USE OF DIGITAL PATHOLOGY SIGNIFICANTLY IMPROVES THE QUALITY OF TISSUE MICROARRAY CONSTRUCTION
Prashant Bavi is a research pathologist at Research Centre, King Faisal Specialist Hospital, Riyadh, Saudi Arabia. He has a successful track record of over 50 publications in high impact peer reviewed journals and more than 70 presentations in international meetings. With 12 years of experience, he is well versed in oncology, biobanking, digital pathology, translational research & lab administration. Over the years, he has developed a diverse set of skills in anatomical pathology, molecular pathology, data management & biomarker validation. Other areas of his competence are scientific writing including reviewing manuscripts & serving on the editorial board. An avid proponent of digital pathology, he firmly believes in inculcating principles of productivity & time management such lateral thinking, mind mapping & “Getting Things Done” in research & diagnostic pathology. His long-term goals are harvesting the best quality samples, participate in meaningful biomarker discovery & making an impact on personalized medicine.
Background: In the last decade, tissue microarray(TMA) has been established in translational cancer research as a high throughput tool. Similar to digital pathology, traditional purists took time to adopt TMAs as a tool in biomarker discovery and validation; teaching and as a IHC control for validation. Technology transfer, setting aside funds to purchase an arrayer, and dedicated personnel to map slides and construct TMA are still major bottle necks. Final quality of a constructed TMA depends on the yield of slides and the number of representative cores arrayed. Study of rare events in pathology pose a particular challenge for the lab personnel to accurately identify the area of interest by superimposing the slide on the paraffin block before extracting the tissue core. Therefore, we studied the effect of digital pathology in mapping the region of interest and constructing TMA’s.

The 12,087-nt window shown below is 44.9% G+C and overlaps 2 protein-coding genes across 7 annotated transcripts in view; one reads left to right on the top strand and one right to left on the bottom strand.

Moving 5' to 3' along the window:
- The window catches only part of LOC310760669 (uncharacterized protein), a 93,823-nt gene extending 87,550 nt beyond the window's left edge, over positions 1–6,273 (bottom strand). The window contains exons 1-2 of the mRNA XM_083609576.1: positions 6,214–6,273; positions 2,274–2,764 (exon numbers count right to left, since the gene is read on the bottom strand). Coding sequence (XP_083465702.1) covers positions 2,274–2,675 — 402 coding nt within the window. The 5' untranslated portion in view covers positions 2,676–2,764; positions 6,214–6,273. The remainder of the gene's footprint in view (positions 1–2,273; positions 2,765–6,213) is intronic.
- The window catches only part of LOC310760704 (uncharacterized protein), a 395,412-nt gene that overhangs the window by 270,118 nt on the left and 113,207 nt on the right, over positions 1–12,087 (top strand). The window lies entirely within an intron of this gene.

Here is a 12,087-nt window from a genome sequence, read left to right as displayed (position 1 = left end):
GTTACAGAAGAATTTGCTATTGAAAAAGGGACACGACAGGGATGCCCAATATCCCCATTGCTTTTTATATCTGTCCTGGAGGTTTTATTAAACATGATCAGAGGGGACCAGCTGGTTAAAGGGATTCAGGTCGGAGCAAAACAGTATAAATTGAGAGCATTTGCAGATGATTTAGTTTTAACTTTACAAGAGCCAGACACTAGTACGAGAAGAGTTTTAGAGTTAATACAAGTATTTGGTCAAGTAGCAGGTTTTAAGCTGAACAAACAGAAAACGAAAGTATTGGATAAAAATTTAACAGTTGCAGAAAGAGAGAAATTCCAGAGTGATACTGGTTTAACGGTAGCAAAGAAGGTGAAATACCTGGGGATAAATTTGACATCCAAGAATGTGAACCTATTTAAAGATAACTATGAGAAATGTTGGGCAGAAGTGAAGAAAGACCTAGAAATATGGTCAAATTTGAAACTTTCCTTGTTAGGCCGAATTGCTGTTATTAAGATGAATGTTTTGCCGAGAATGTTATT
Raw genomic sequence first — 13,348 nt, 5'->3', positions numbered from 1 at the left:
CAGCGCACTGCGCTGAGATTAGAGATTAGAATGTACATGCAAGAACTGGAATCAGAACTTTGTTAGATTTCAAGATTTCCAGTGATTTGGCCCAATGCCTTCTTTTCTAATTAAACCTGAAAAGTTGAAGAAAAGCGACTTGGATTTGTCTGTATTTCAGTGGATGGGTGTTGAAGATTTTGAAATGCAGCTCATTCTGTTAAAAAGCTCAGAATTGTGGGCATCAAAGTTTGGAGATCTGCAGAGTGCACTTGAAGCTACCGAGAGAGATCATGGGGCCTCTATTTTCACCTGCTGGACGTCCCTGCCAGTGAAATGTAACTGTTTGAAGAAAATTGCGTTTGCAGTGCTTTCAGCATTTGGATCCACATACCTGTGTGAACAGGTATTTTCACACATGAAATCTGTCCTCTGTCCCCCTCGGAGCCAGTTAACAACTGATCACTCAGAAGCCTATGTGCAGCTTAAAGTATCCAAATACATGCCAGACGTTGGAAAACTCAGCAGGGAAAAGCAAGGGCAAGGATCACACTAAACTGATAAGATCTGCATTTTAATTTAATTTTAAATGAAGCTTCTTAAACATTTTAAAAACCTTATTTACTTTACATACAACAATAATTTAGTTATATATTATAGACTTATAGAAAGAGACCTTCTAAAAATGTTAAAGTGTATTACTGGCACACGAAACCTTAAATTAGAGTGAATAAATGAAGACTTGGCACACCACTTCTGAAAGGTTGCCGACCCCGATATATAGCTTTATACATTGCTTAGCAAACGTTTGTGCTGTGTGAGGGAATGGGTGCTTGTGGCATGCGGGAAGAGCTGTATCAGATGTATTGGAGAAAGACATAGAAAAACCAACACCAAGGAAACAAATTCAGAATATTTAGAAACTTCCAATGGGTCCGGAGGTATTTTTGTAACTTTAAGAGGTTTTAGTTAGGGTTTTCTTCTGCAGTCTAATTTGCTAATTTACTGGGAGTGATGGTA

Methods: We constructed two identical TMA blocs of 0.6mm diameter from 50 rare histological events that included R&S cells from Hodgkin’s lymphoma, multifocal microscopic carcinoma in thyroid and lymphovasuclar embol/perineural infiltration in colorectal carcinoma. One array block was done in the traditional way and the other array we did digital mapping of scanned images from slides, printing the life-sized images. Slides were scanned with Aperio ScanscopeCS; mapping done with Imagescope and TMA constructed using Semiautomated Arrayer, CM1 Mirlacher, Neuenburg, Germany. Using a image manipulation program IrfanView, we printed the images in the same aspect ratio as it was scanned on a semi-transparent paper.
Results: Preliminary results of 10 microscopic multifocal papillary thyroid carcinoma showed a 100% accuracy in picking up the microscopic lesions as compared to 60% with the traditional approach. Remarkably accuracy was associated with a increase in speed.
Conclusions: Modifying the process of TMA construction by embracing digital pathology is beneficial and should be adopted routinely. The tangible benefits are:(i) improved accuracy; (ii) saves time (iii) increases the speed; (iv) potentially reduces errors of misidentification and (v) frees up the lab technician to be utilized for other tasks.
Although tissue microarray technology, as a high throughput tool, has revolutionized biomarker discovery in translational research, it has some key bottlenecks. Digital pathology has been used in IHC quantification. However, there is a potential of using scanned images for constructing tissue microarrays Embracing of these 2 technologies has immediate tangible benefits of improvement in speed, accuracy, saving of time and freeing up scarce technical staff. In addition this methodology reduced risk of misidentification and provides robust documentation of mapped images on for future usage.